“Toilet Training in Less Than a Day,” by Nathan H. Azrin, PhD and Richard M. Foxx, PhD, hit bookstands in 1974. Forty plus years later, it is still in print, and the method has worked for millions of children.
Azrin and Foxx, like others, noted that forcing children to sit on the potty (toilet) until they finally used it was an ineffective training method.
The Azrin and Foxx Method involves teaching the child to toilet (urinate in the potty) through repetition. There is more to it, including lots of praise, as well as verbal disapproval and corrective action when needed.
You and Your Child Must Be Ready
Azrin and Foxx believe these signs may appear at around 20 months of age:
- He has bladder control and can keep his diaper dry for hours.
- He can pull his training pants up and down and walk from one location to another.
- He can follow instructions, such as sitting in a chair or bringing over a toy.
To begin training, you will need supplies, including a potty, a doll that wets, snacks and drinks your child likes, and training pants.
Azrin and Foxx Part One: Teaching a Doll to Toilet
During “Part One” of the Azrin and Foxx Method, your child starts by training a doll who wets with these steps:
- He puts the doll on the potty and lowers her pants. You make the doll pee. Your child praises her, saying, “Dolly is a good girl for peeing in the potty” and offers her a treat. If he promises to use the potty himself, he can eat it.
- He shows the doll how to empty the potty bowl into a toilet.
- He checks the doll’s pants and checks himself. If he is dry, he gets a treat.
- You make the doll wet her pants. He checks. Since she is wet, he shows displeasure by saying, “No, Dolly, big girls don’t wet their pants.” He guides her through the correct steps.
- He checks his dry pants and gets a treat or drink.
- The doll correctly pees into the potty.
Azrin and Foxx Part Two: Your Child Learns to Toilet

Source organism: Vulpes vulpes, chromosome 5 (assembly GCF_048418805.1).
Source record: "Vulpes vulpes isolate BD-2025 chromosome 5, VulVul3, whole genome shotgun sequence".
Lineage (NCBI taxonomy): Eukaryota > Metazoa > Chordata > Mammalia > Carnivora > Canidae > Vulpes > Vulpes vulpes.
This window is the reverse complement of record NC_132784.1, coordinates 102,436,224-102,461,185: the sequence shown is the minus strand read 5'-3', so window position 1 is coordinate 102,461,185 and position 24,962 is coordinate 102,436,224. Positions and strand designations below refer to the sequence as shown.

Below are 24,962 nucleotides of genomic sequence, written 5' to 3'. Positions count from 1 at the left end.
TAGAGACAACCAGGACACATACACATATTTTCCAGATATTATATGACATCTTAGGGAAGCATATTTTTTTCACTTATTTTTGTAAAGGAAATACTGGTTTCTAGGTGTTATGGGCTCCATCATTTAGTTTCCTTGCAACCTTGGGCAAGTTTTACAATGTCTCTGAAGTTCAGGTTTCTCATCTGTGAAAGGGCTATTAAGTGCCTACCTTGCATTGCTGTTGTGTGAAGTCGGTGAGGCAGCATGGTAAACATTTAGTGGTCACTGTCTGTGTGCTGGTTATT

In “Part Two” of the Azrin and Foxx Method, your child will now repeat all the steps himself. Give him rewards for dry pants. The steps are:
- Checking for dry pants.
- Going to the potty every 15 minutes and when needed.
- Pulling down pants.
- Sitting quietly on the potty.
- Pulling up pants.
- Emptying the pan from his potty into a toilet, flushing, and putting the pot back.
Every time he does something correctly, you give him a treat/drink, and say positive things.
Accidents may happen. If he starts to urinate, or if he finds his pants wet, you say “No,” verbally express disapproval, and give him a sequence of corrections.
- Take him to where he wet himself. Have him walk to the potty, pull down his pants, and sit.
- Repeat this from nine more locations.
- Have him check his pants again, showing wetness.
- Have him change his pants.
Eventually, your child will pee into the potty. Give him lots of praise. Remind him, if necessary, of the other steps. Once he completes the whole toileting process without reminders, he is considered trained.
You should watch him for three more cycles, with less praise and fewer pants checks. After the third success, stop rewards. Afrin and Foxx state that many children accomplish this in half a day.
He may have accidents during the first few days. If he does, have him to do ten walks to the potty, and change clothes himself. Since most children urinate at the same time they have bowel movements, he will “poop” in the potty naturally. Diapers should only be used at night and discontinued if he stays dry.
This summary is no replacement for Azrin and Foxx’s step-by-step guide, which includes much more information and specific ways to deal with problems and setbacks. The American Academy of Pediatrics suggests making a plan that works for your family.